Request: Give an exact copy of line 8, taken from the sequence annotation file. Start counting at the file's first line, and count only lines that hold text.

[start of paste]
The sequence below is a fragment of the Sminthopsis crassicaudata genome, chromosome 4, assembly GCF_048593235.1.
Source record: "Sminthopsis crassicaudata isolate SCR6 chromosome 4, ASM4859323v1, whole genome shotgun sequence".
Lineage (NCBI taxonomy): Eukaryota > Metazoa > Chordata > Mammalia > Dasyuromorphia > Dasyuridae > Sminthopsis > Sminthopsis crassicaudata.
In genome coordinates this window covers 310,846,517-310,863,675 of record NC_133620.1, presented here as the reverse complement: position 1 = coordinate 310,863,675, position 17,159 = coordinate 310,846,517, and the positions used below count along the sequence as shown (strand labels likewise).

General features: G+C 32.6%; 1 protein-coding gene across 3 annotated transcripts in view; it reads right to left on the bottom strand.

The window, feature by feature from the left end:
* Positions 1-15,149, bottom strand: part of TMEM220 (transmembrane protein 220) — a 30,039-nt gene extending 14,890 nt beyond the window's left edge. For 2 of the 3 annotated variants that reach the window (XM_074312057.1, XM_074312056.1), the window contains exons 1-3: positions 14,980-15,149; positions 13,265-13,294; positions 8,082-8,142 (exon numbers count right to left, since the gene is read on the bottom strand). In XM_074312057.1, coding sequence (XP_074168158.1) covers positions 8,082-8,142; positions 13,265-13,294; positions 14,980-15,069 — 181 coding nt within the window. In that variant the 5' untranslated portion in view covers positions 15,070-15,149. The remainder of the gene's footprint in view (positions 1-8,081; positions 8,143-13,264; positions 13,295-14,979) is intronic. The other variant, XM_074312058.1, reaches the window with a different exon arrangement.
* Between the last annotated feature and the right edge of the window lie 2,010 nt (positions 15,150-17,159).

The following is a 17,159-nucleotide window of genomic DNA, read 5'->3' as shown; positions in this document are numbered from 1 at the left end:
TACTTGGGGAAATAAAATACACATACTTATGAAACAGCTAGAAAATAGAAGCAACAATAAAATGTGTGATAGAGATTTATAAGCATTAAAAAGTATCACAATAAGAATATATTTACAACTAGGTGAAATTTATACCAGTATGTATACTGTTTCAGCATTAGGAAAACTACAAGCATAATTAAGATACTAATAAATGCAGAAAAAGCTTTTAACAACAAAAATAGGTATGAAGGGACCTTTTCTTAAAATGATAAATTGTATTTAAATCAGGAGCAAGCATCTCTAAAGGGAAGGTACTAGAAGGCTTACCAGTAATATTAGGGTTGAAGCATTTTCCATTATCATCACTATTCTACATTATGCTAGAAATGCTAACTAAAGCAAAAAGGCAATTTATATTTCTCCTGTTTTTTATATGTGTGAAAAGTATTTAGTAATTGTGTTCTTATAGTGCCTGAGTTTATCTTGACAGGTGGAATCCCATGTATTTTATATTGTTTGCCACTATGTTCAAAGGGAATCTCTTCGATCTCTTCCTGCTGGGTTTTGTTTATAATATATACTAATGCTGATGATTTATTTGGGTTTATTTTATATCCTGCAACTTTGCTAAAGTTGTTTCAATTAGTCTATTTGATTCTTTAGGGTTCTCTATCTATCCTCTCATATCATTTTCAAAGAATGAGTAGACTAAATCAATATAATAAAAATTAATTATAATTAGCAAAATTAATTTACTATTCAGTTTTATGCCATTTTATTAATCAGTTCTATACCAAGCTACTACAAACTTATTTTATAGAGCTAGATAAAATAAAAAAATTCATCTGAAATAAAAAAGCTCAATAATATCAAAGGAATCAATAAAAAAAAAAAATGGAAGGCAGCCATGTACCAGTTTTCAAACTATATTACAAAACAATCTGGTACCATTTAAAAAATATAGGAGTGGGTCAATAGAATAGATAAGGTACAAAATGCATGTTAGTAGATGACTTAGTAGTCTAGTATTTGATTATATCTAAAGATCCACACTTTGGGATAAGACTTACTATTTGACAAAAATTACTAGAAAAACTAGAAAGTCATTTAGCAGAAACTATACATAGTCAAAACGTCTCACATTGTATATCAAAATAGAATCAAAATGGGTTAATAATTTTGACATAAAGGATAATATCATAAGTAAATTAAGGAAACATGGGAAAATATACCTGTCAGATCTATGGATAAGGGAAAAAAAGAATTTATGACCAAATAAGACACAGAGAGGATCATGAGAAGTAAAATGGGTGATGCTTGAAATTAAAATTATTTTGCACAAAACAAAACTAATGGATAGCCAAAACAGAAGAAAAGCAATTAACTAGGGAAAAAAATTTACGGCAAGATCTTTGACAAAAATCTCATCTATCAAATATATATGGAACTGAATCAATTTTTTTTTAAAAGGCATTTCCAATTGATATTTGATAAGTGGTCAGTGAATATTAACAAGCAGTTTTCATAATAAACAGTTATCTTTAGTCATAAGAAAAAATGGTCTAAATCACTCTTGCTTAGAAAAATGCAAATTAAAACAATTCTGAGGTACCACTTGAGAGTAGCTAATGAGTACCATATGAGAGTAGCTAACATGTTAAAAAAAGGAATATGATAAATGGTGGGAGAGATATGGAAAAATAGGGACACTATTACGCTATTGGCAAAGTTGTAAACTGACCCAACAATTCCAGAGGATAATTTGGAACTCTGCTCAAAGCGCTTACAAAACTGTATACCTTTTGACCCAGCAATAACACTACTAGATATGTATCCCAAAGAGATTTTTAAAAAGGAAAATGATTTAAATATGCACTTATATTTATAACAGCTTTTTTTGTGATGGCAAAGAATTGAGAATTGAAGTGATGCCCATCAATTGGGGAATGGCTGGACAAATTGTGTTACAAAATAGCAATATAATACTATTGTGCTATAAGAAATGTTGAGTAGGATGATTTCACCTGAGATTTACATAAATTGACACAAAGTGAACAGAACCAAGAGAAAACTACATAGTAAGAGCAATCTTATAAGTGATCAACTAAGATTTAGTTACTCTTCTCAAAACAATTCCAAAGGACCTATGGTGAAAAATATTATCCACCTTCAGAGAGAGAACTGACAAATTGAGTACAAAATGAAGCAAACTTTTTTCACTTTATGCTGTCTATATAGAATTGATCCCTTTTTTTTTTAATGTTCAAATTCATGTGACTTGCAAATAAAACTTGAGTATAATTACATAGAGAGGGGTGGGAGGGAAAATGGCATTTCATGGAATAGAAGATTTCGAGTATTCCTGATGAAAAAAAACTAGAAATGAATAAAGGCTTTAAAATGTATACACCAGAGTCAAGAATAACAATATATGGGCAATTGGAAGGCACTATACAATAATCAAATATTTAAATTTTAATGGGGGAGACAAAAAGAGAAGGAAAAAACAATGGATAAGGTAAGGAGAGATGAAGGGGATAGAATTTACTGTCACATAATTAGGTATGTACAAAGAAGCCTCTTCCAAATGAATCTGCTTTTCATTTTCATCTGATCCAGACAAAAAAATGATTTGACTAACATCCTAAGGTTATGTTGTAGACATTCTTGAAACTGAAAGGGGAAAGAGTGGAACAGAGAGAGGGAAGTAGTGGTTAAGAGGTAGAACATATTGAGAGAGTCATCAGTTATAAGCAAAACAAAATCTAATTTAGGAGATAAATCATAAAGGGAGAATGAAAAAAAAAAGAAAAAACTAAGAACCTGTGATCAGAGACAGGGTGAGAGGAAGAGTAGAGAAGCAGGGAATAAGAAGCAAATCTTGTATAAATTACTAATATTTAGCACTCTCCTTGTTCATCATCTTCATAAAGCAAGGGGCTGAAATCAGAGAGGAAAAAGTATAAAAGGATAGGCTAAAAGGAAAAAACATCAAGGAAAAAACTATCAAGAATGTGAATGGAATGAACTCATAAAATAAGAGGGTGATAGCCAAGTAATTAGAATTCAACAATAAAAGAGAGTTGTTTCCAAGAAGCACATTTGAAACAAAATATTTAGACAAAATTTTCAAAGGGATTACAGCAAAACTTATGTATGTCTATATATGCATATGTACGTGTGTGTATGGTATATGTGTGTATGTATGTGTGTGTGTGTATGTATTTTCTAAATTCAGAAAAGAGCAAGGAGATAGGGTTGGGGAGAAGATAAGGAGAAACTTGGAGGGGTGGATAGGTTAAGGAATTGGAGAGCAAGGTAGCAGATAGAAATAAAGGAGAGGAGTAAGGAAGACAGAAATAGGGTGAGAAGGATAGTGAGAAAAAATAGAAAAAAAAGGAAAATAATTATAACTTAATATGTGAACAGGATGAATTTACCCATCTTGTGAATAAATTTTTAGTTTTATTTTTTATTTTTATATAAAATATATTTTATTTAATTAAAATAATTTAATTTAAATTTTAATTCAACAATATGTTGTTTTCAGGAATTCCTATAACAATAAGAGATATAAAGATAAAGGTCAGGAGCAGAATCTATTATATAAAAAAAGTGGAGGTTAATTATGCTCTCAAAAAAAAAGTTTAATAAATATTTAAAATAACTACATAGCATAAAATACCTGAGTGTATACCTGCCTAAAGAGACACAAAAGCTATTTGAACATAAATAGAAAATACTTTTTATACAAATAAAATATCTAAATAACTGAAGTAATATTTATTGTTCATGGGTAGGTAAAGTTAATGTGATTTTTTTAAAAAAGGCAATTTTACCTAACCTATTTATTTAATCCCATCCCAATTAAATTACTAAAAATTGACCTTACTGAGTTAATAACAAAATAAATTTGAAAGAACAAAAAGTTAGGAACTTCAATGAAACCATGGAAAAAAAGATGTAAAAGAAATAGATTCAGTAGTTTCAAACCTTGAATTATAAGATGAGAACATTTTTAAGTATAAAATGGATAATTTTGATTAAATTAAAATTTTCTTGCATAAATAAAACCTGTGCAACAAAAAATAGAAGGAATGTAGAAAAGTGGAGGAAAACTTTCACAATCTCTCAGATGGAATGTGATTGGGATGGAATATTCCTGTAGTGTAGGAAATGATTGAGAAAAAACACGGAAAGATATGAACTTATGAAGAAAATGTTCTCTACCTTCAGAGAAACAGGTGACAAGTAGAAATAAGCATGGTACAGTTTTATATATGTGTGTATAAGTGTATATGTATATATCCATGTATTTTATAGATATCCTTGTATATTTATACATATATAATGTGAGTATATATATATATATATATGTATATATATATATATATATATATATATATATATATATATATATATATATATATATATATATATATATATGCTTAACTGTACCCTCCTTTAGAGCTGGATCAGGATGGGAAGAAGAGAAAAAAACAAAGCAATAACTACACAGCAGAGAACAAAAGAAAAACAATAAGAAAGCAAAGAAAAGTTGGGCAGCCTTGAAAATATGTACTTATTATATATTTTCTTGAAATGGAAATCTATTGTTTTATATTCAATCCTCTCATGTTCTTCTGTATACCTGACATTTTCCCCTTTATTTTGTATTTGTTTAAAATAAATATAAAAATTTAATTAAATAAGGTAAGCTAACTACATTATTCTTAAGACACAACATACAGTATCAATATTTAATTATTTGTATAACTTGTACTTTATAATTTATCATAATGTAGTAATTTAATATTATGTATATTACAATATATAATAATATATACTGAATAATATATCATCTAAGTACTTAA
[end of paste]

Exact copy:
* Between the last annotated feature and the right edge of the window lie 2,010 nt (positions 15,150-17,159).